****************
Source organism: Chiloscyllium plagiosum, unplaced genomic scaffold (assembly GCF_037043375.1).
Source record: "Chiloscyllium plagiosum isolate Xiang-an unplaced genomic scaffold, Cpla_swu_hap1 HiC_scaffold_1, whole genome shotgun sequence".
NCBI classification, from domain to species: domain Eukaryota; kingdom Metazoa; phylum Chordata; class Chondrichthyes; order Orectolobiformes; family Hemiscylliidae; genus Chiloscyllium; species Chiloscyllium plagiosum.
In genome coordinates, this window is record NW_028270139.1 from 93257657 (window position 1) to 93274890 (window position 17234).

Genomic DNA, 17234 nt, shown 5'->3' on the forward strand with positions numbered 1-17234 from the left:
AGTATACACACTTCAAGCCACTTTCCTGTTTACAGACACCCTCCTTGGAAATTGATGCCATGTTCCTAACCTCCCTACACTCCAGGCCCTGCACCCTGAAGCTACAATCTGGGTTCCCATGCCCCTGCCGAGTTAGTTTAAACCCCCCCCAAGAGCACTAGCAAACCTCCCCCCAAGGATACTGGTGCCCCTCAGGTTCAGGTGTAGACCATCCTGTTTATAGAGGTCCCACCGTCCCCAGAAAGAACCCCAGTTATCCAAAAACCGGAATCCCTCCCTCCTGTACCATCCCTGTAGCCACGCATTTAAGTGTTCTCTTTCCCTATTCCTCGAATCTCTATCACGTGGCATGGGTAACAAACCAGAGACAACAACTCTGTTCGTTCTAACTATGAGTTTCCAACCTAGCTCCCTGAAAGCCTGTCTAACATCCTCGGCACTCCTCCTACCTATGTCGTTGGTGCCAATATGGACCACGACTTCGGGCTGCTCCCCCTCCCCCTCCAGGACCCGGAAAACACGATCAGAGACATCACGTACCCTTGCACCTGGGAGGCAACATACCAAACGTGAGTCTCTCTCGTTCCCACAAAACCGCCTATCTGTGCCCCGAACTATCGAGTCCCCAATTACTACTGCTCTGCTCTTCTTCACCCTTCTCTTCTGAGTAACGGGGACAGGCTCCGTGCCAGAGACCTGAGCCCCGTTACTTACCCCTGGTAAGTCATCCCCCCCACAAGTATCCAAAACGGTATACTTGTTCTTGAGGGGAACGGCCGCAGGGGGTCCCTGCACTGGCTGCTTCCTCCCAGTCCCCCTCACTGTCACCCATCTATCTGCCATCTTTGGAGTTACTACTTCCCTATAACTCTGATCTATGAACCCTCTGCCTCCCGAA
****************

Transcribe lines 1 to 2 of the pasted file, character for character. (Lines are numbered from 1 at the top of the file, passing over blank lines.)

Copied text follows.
Source organism: Chiloscyllium plagiosum, unplaced genomic scaffold (assembly GCF_037043375.1).
Source record: "Chiloscyllium plagiosum isolate Xiang-an unplaced genomic scaffold, Cpla_swu_hap1 HiC_scaffold_1, whole genome shotgun sequence".